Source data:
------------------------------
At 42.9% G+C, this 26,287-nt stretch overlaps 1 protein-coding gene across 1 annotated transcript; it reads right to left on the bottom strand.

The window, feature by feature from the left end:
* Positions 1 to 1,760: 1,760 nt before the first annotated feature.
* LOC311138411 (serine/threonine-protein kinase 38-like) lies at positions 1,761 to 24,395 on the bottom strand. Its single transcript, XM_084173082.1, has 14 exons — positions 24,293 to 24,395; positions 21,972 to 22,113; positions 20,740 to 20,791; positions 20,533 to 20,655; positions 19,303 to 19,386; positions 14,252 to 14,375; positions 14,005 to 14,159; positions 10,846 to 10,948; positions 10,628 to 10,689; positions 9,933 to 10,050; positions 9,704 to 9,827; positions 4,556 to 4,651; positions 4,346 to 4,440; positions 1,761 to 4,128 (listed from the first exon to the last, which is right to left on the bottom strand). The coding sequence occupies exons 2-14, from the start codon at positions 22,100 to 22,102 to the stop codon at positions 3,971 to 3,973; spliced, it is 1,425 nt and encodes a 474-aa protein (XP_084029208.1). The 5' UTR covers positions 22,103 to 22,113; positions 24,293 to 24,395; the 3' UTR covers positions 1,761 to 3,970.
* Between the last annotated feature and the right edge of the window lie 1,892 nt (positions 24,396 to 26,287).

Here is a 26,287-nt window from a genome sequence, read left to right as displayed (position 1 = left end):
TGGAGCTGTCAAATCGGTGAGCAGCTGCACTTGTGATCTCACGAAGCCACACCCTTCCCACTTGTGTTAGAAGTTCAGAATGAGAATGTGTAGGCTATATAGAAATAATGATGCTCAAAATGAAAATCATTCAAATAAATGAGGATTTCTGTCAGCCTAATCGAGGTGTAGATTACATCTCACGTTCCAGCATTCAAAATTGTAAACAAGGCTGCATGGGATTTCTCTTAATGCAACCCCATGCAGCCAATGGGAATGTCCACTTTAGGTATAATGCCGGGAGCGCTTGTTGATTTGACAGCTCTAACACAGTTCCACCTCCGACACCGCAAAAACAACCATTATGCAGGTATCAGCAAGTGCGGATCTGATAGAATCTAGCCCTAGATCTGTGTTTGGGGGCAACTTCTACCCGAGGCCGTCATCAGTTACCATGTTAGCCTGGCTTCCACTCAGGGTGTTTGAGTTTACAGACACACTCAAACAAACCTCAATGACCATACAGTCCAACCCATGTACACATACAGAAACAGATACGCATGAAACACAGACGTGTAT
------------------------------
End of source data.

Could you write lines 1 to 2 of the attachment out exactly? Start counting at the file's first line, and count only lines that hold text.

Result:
At 42.9% G+C, this 26,287-nt stretch overlaps 1 protein-coding gene across 1 annotated transcript; it reads right to left on the bottom strand.

The window, feature by feature from the left end: